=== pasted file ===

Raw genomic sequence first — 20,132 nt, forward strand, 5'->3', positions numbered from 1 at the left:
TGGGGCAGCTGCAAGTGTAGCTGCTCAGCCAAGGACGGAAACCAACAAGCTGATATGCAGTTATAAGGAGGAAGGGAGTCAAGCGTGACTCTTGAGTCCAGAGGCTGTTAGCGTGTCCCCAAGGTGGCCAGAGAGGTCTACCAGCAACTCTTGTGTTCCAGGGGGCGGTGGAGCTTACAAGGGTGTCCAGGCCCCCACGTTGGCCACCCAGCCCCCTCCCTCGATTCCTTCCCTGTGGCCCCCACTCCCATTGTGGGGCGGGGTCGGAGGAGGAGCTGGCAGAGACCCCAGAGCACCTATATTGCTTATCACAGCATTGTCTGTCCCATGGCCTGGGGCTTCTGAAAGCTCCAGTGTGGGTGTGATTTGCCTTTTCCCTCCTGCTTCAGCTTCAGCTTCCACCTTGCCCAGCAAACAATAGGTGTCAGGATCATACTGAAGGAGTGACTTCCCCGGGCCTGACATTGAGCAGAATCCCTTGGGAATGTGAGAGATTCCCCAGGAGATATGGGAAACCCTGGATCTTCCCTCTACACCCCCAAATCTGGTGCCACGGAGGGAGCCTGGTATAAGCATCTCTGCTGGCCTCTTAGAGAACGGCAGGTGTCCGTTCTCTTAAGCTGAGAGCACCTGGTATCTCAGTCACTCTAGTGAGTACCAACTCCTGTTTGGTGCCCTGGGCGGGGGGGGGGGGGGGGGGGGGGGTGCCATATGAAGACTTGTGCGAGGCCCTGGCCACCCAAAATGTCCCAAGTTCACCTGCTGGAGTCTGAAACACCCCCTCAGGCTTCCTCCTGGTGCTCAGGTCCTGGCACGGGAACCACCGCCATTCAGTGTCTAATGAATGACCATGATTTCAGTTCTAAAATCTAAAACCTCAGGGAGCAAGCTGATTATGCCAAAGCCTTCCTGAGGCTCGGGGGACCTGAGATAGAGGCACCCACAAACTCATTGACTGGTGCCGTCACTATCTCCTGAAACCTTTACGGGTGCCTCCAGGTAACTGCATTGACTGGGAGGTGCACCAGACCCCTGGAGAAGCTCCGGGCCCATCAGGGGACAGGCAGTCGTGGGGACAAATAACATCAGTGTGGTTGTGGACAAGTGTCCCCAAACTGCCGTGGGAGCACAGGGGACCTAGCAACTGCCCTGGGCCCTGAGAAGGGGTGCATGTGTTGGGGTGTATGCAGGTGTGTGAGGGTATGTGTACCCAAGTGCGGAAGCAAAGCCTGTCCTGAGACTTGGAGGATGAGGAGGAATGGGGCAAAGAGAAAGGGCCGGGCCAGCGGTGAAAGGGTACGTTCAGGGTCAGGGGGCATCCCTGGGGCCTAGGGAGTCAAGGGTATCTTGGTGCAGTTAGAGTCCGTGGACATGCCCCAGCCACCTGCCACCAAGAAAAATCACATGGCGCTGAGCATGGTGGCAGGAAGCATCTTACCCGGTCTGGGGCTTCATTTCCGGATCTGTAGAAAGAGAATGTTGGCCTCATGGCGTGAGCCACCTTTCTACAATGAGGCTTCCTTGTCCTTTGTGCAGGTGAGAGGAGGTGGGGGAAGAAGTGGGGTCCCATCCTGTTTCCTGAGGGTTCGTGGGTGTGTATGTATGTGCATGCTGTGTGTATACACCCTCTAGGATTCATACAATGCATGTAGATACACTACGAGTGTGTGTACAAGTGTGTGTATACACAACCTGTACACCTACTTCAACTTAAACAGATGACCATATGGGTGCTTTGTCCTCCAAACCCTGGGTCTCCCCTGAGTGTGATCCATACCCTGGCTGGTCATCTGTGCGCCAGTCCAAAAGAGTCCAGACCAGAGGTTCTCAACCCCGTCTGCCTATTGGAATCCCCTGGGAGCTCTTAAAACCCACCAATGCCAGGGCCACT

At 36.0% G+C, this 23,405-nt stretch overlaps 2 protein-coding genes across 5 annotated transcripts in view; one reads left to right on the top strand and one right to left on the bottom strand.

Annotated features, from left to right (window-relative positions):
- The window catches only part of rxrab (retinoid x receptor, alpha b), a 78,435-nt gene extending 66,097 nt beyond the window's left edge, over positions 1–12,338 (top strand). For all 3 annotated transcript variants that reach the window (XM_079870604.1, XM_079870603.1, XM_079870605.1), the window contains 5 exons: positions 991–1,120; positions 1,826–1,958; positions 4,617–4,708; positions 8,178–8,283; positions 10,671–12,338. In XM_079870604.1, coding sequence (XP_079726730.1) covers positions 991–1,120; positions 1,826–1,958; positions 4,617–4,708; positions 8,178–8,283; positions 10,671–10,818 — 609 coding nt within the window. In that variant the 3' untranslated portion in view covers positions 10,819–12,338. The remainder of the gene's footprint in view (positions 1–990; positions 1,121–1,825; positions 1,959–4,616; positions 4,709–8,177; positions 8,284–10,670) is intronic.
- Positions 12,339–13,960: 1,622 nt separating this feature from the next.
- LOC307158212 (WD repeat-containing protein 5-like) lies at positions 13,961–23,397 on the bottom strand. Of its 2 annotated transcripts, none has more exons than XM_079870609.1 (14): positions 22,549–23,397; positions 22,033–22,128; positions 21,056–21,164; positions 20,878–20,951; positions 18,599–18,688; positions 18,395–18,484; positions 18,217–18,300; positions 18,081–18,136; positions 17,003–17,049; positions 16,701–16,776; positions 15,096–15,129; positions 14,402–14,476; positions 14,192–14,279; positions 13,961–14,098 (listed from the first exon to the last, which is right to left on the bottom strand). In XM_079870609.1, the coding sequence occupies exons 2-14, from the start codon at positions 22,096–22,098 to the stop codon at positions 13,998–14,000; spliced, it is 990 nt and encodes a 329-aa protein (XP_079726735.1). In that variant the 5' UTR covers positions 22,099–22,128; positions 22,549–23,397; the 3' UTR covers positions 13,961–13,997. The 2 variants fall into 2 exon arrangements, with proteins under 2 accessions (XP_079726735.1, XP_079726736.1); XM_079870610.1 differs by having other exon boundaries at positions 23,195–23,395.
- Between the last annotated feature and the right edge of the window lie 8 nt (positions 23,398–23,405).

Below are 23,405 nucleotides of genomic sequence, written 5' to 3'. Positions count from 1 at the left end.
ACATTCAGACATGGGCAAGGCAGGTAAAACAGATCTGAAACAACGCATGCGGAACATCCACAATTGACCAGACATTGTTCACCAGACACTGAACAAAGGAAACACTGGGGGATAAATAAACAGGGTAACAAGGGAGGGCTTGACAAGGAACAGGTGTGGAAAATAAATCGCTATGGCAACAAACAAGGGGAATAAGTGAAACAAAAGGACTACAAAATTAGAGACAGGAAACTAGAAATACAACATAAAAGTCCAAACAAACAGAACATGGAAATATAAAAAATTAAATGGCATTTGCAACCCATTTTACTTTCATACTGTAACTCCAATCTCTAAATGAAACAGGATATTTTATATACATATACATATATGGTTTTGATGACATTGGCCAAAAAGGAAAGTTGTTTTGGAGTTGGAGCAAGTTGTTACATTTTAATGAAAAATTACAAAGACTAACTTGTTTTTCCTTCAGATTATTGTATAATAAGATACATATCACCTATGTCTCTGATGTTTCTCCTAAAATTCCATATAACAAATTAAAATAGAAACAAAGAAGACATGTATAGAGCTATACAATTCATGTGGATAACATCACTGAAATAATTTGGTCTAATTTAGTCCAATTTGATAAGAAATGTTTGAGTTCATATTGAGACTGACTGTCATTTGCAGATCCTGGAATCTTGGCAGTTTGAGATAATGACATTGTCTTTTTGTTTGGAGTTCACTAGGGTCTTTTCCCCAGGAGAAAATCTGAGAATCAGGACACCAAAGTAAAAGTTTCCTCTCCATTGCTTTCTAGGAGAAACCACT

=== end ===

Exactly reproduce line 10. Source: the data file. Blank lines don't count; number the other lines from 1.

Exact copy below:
ACATTCAGACATGGGCAAGGCAGGTAAAACAGATCTGAAACAACGCATGCGGAACATCCACAATTGACCAGACATTGTTCACCAGACACTGAACAAAGGAAACACTGGGGGATAAATAAACAGGGTAACAAGGGAGGGCTTGACAAGGAACAGGTGTGGAAAATAAATCGCTATGGCAACAAACAAGGGGAATAAGTGAAACAAAAGGACTACAAAATTAGAGACAGGAAACTAGAAATACAACATAAAAGTCCAAACAAACAGAACATGGAAATATAAAAAATTAAATGGCATTTGCAACCCATTTTACTTTCATACTGTAACTCCAATCTCTAAATGAAACAGGATATTTTATATACATATACATATATGGTTTTGATGACATTGGCCAAAAAGGAAAGTTGTTTTGGAGTTGGAGCAAGTTGTTACATTTTAATGAAAAATTACAAAGACTAACTTGTTTTTCCTTCAGATTATTGTATAATAAGATACATATCACCTATGTCTCTGATGTTTCTCCTAAAATTCCATATAACAAATTAAAATAGAAACAAAGAAGACATGTATAGAGCTATACAATTCATGTGGATAACATCACTGAAATAATTTGGTCTAATTTAGTCCAATTTGATAAGAAATGTTTGAGTTCATATTGAGACTGACTGTCATTTGCAGATCCTGGAATCTTGGCAGTTTGAGATAATGACATTGTCTTTTTGTTTGGAGTTCACTAGGGTCTTTTCCCCAGGAGAAAATCTGAGAATCAGGACACCAAAGTAAAAGTTTCCTCTCCATTGCTTTCTAGGAGAAACCACT